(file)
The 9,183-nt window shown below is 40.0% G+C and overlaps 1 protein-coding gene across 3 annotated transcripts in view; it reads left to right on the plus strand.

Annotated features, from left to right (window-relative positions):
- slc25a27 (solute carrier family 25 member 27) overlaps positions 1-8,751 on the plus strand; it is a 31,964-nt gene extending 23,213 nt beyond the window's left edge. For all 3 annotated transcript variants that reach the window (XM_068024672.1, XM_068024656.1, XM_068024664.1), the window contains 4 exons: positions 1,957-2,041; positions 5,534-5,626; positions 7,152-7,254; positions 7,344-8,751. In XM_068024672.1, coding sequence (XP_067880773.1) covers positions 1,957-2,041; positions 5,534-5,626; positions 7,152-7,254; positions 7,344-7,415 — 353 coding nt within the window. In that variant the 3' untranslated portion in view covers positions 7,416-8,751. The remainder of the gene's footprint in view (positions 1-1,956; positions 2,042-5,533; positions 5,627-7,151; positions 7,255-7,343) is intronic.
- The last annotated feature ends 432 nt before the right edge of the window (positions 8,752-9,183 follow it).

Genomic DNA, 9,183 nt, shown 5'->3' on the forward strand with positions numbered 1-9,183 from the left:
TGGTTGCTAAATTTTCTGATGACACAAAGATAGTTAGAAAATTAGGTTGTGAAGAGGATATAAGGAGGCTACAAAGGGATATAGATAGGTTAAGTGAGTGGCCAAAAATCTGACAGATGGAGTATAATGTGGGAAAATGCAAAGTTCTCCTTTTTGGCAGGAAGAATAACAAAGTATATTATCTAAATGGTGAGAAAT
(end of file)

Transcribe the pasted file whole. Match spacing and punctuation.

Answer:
The 9,183-nt window shown below is 40.0% G+C and overlaps 1 protein-coding gene across 3 annotated transcripts in view; it reads left to right on the plus strand.

Annotated features, from left to right (window-relative positions):
- slc25a27 (solute carrier family 25 member 27) overlaps positions 1-8,751 on the plus strand; it is a 31,964-nt gene extending 23,213 nt beyond the window's left edge. For all 3 annotated transcript variants that reach the window (XM_068024672.1, XM_068024656.1, XM_068024664.1), the window contains 4 exons: positions 1,957-2,041; positions 5,534-5,626; positions 7,152-7,254; positions 7,344-8,751. In XM_068024672.1, coding sequence (XP_067880773.1) covers positions 1,957-2,041; positions 5,534-5,626; positions 7,152-7,254; positions 7,344-7,415 — 353 coding nt within the window. In that variant the 3' untranslated portion in view covers positions 7,416-8,751. The remainder of the gene's footprint in view (positions 1-1,956; positions 2,042-5,533; positions 5,627-7,151; positions 7,255-7,343) is intronic.
- The last annotated feature ends 432 nt before the right edge of the window (positions 8,752-9,183 follow it).

Genomic DNA, 9,183 nt, shown 5'->3' on the forward strand with positions numbered 1-9,183 from the left:
TGGTTGCTAAATTTTCTGATGACACAAAGATAGTTAGAAAATTAGGTTGTGAAGAGGATATAAGGAGGCTACAAAGGGATATAGATAGGTTAAGTGAGTGGCCAAAAATCTGACAGATGGAGTATAATGTGGGAAAATGCAAAGTTCTCCTTTTTGGCAGGAAGAATAACAAAGTATATTATCTAAATGGTGAGAAAT